20 New Year’s Resolutions For Ad Buyers

This is the season for making merry. For the ad sales community, that means sending kickbacks gifts to their most lucrative treasured friends at agencies. Spend more, get a bigger gift card. That’s how the game works.

But this is also the season of self-reflection. Sometimes it can help to get a view from the outside. So we asked ad buyers on SellerCrowd and elsewhere for a few resolutions every ad buyer should make for a healthy and prosperous New Year. (Side note: SellerCrowd is hosting #AdRelief tomorrow, Dec. 18, a fundraiser to help relief efforts in Philippines for victims of Typhoon Haiyan.)

1. Give feedback.
“We RFP’d too many people” isn’t an excuse to go radio silent on why someone didn’t make the plan.

2. Show up on time.
Keeping people waiting for a long time is rude. This will be a theme.

3. Don’t be greedy.
Dinner and drinks is great, shakedowns in the guise of “tangible meetings” is not.

4. Don’t ask for breakfast sandwiches.
We’re looking at you, Zenith.

5. Tell sellers who is working on what account.
The coy game just creates extra work for everyone.

6. Don’t drink too much during entertainment.
Have a good time, but don’t be the mashed potatoes guy. (Don’t ask.)

7. Show up (and stay!) for lunch learns.
Dine and dash is not cool. Also, says an anonymous seller: “Don’t be 15 minutes late to a 30-minute meeting and have a ‘hard stop’ in 15 minutes.”

8. Pay attention and ask questions.
Speaking to mutes is awkward.

9. Take a chance now and again.
“Be daring in their media selection process. Stop doing what’s easy, and challenge yourself,” the sellers tell us.

10. Know the industry.
Read Digiday. And other publications, too.

11. Say thank you.
Yes, gifts are part of the media world. But a thank-you email goes a long way.

12. Be upfront with campaign measurement.
If it’s about the clicks, say it’s about the clicks.

13. Stop last-minute meeting cancellations.
Nobody’s buying the “client fire drill” excuse, especially when someone’s traveled across the country to see you.

14. End the secrecy.
Just say who else made the plan. This isn’t an Iranian nuclear plan you’re doing.

15. Empty your voice mail.
If you don’t check voice mail, get rid of it. The constant message saying your box is full isn’t a good look.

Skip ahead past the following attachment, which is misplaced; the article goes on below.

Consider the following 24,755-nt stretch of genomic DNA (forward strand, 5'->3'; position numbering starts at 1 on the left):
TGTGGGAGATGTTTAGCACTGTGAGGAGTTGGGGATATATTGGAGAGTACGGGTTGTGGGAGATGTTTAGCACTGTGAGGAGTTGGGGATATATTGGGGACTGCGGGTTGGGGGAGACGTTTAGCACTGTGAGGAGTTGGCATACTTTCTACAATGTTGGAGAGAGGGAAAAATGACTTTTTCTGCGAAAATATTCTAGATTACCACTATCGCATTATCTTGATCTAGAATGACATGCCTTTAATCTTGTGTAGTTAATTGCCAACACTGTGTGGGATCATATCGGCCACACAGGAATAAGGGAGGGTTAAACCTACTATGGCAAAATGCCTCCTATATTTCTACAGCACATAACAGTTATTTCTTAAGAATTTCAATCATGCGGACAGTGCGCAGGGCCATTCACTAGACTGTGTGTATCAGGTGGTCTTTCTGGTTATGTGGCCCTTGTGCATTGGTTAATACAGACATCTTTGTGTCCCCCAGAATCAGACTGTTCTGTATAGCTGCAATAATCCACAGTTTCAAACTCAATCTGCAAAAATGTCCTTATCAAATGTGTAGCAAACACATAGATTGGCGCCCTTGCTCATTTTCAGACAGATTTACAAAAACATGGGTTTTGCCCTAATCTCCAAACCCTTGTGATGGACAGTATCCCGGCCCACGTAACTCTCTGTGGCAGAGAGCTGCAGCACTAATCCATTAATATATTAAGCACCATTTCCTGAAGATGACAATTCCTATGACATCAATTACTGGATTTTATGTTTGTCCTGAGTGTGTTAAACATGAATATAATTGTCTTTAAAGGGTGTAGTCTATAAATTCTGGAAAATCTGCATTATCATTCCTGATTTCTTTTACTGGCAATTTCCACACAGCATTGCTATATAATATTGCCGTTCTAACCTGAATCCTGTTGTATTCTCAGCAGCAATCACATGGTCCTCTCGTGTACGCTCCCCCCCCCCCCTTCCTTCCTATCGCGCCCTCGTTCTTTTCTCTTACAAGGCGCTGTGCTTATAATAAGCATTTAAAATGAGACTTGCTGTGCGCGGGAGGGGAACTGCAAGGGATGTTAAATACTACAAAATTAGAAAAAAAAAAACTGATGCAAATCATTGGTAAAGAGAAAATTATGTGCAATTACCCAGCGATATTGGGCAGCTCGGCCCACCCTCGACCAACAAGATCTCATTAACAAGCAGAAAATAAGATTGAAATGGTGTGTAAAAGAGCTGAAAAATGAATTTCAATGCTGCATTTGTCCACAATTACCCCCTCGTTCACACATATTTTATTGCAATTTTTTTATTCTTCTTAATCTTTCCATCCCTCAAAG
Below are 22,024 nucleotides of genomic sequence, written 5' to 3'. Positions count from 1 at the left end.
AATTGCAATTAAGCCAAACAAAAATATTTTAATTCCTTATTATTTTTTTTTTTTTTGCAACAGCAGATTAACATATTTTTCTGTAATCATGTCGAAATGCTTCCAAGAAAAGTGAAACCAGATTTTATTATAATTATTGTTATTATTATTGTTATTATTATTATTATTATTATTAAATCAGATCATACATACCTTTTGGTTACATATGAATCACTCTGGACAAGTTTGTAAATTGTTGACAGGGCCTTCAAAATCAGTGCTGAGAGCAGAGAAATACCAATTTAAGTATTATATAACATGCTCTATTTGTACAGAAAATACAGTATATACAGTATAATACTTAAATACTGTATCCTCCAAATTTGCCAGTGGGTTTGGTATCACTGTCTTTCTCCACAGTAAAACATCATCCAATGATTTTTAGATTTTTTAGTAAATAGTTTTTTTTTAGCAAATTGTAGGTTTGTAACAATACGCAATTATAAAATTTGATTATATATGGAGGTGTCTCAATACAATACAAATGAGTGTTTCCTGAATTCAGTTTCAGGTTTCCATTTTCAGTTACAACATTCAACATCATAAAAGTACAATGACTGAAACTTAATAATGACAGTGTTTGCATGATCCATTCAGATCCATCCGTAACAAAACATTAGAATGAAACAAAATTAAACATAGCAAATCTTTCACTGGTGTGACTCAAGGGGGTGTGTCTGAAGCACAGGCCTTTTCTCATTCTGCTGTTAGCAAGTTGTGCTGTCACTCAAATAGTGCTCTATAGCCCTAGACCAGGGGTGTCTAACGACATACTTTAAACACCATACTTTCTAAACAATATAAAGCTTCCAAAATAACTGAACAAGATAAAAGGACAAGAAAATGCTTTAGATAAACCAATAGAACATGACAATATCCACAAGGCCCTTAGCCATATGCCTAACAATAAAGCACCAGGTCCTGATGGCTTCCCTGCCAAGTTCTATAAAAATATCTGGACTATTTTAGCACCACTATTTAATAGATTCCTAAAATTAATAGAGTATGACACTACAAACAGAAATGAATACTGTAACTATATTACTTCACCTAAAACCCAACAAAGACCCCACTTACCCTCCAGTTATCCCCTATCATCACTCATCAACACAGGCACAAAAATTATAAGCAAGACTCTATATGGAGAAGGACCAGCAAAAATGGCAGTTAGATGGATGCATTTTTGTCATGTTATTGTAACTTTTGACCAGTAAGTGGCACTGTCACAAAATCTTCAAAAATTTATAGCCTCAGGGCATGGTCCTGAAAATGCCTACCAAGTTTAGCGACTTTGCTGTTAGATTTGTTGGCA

16. Stop the bait and switch.
Asking for big partnership proposals only to negotiate a banner buy sucks.

17. No more hurry up and wait.
We need this ASAP Monday, and then *crickets*. Not cool.

18. Do your research.
To the quotes: “Take 30 seconds to at least visit my company’s website.”

19. Just say no.
You don’t like getting 15 emails in a row? Just reply with why it’s not a good fit.

20. Treat sellers with respect.
In the words of one: “We can and will save your keisters if you treat us with respect. We don’t need to be treated like royals, just a bit of communication from time to time.”


More in Marketing

Manchester City uses Fortnite to expand its global audience

As Manchester City rolls out its own Fortnite experience, it will have to contend with the fact that this brand new world does not come with a pre-existing user base. To address this problem, the company plans to leverage its network of players and talent to spread the word across their social feeds.

How Chipotle’s fighting-game-focused esports strategy is paying off at Evo 2024

In 2024, Chipotle’s choice to court the relatively niche fighting game community appears to have paid off. According to a joint study by YouGov and the agency rEvolution, which helped develop Chipotle’s gaming strategy, U.S. esports fans between the ages of 18 and 44 reported a nearly 100% increase in their intent to purchase Chipotle following the brand’s esports campaign last year.

How Revolut’s creator strategy is benefitting from YouTube’s long-form swing

The challenger bank is prioritizing YouTube creators in bid to reach consumers.